RYA response to Olympic events selection for Paris 2024

Written by RYA | 15 May 2018

World Sailing votes on events that will make up the Sailing Competition

On Monday, 14 May the World Sailing Council met in London, Great Britain, during the international governing body’s Mid-Year meeting to discuss and vote on the events that will make up the Sailing Competition of the Paris 2024 Olympic Games.

 

Before the meeting it was confirmed that five of the current events would be retained, those being: 

  • Men's One Person Dinghy
  • Women's One Person Dinghy
  • Women's Skiff - 49erFX
  • Men's Skiff - 49er  
  • Mixed Two Person Multihull - Nacra 17

 

Following debate the five events added to the program would be:

  • Men's Windsurfer
  • Women's Windsurfer
  • Mixed One-Person Dinghy (New Event)
  • Mixed Two Person Dinghy (New Event)
  • Mixed Kite (New Event)

 

The RYA, whilst disappointed that the World Sailing Council did not feel able to support the recommendation of the Events Committee and its working party, are pleased to see sailing at the forefront of Olympic sports to be gender equal at both an athlete and event level.

 

Known unknowns

There are however many unanswered questions that remain. The equipment that will be used for the three new events is yet to be decided and there is also some doubt over events that have equipment under antitrust review – namely the Laser, Laser Radial and RS:X.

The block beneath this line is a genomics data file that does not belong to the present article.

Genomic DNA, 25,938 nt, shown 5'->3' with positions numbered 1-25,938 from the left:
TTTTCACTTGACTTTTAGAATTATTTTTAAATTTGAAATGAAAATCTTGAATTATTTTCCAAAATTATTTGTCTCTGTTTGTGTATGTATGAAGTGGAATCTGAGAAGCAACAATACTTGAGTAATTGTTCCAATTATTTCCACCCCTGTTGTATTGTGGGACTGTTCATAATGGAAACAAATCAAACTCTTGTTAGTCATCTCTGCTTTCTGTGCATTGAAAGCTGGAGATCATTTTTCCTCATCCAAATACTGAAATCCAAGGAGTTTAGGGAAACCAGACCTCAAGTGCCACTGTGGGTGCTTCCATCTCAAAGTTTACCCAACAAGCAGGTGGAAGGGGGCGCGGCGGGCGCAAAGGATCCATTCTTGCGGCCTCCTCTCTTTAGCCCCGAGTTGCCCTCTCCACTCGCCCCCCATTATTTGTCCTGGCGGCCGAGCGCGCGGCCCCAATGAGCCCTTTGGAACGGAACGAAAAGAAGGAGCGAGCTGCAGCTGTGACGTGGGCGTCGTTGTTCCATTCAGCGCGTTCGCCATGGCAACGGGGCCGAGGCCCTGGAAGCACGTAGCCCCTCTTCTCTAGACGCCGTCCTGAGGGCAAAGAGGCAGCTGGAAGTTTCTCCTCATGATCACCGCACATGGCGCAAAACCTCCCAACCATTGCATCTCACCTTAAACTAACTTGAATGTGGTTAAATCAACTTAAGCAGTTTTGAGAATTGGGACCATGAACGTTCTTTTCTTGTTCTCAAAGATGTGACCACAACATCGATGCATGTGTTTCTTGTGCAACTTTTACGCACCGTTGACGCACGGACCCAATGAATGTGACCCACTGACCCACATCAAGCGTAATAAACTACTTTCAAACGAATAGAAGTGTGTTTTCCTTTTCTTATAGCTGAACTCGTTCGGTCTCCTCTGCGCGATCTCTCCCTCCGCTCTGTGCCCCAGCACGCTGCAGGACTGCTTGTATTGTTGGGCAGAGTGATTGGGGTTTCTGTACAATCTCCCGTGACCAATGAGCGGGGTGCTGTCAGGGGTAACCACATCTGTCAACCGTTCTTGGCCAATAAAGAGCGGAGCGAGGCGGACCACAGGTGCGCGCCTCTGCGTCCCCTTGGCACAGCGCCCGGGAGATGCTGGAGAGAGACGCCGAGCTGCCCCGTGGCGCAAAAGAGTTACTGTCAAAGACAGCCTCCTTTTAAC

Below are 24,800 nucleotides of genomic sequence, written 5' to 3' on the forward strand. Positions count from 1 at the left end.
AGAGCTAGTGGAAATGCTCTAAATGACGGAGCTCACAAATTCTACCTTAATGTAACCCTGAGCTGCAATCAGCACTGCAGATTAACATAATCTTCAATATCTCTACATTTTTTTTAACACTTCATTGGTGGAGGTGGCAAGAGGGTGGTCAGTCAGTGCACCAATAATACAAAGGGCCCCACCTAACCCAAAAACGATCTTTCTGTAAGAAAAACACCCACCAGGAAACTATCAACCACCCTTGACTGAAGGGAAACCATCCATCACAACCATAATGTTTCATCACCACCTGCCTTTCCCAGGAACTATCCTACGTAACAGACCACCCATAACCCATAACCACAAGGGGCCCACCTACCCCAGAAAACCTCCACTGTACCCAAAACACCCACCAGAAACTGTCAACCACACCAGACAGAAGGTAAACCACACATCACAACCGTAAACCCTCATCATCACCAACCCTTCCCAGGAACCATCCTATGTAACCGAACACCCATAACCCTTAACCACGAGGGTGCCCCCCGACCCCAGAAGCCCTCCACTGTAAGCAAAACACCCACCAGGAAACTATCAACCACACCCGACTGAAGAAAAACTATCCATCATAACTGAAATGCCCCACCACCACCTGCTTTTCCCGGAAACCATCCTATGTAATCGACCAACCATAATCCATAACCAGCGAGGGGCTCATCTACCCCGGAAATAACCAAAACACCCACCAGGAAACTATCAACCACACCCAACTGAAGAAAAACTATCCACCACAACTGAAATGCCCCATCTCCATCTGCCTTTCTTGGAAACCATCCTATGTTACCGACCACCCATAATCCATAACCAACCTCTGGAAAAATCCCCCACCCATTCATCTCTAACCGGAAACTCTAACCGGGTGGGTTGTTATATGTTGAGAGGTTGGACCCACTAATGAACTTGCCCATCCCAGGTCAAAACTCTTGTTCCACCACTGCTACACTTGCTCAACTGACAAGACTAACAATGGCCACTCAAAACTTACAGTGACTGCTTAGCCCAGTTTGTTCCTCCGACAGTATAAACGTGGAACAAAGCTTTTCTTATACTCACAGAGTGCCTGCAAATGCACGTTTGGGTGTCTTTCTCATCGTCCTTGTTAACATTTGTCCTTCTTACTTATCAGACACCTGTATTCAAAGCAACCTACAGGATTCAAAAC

The format of the new ‘Mixed One Person Dinghy’ event is unknown and the RYA anticipates considerable change to the formats of some other events – most notably both Men’s and Women’s windsurfing.

What is clear is that kitesurfing will now be part of the Olympic sailing program and we are looking forward to working with the British Kitesports Association to identify and support the best British kitesurfing talent for the future.

Looking ahead

Ian Walker, RYA Director of Racing, commented: “There is a lot for us as a National Governing Body to consider, but as a former 470 sailor who has raced three Volvo Ocean Races but also enjoys recreational kitesurfing you can see that I, like the Events Committee and Council, was very conflicted. There was never going to be a decision that kept everybody happy.

 

“I am confident that whatever formats and equipment are finalised this November at the World Sailing Annual Conference, it will be an outstanding regatta at Paris 2024 and our coaching team and sailors will find ways to adapt and excel.”

 

Andy Gratwick, British Kitesports Managing Director, added: “We are delighted to see World Sailing’s significant steps towards inclusion of kiteboarding in the 2024 Olympic Games and potential exposure in Tokyo 2020 as a demonstration event. 

 

“This is a huge and positive step for kiteboarding worldwide. We are excited to be involved in this new era of the sport and look forward to working together with the RYA on a performance pathway to ensure future British success in Olympic kiteboarding.” 

Broad appeal

The message from World Sailing is very clear – sailing must be gender equal at all levels, appeal to the next generation of sailors, be event based and it must also appeal to the wider public and media. 

 

There has been a clear mandate for change from the International Federation, but there still remains a great deal of work to be done on the racing formats for the new events and the presentation of sailing as a whole to meet the expectations of the IOC and increase the public appeal of the sport.

 

The RYA and its staff will continue to support World Sailing with this process and are confident that sailing will emerge stronger than ever for the Paris 2024 Olympic Games.

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